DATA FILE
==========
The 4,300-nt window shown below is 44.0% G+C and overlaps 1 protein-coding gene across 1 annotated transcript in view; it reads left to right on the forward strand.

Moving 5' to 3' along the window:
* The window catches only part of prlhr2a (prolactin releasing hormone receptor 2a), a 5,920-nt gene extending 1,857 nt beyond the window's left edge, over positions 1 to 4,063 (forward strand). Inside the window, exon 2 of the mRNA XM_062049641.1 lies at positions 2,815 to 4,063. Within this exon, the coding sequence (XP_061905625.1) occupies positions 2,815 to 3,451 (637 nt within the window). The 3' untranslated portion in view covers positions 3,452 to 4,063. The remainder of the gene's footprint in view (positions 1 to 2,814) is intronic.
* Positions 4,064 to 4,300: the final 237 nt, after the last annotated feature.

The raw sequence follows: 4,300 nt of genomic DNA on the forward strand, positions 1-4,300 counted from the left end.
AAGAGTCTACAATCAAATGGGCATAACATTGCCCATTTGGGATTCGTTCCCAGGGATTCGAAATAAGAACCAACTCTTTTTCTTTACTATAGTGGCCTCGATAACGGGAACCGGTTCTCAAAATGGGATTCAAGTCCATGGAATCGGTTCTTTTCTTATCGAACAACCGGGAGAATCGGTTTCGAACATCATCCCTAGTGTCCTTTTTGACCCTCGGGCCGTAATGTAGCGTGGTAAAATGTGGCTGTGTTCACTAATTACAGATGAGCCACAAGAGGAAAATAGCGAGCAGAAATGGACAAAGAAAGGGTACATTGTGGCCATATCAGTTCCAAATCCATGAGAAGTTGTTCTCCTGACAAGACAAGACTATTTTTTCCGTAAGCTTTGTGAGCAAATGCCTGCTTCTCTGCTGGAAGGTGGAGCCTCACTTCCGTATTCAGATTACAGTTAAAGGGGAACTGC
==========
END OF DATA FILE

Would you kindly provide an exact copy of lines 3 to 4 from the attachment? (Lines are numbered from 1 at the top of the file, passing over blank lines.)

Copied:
* The window catches only part of prlhr2a (prolactin releasing hormone receptor 2a), a 5,920-nt gene extending 1,857 nt beyond the window's left edge, over positions 1 to 4,063 (forward strand). Inside the window, exon 2 of the mRNA XM_062049641.1 lies at positions 2,815 to 4,063. Within this exon, the coding sequence (XP_061905625.1) occupies positions 2,815 to 3,451 (637 nt within the window). The 3' untranslated portion in view covers positions 3,452 to 4,063. The remainder of the gene's footprint in view (positions 1 to 2,814) is intronic.
* Positions 4,064 to 4,300: the final 237 nt, after the last annotated feature.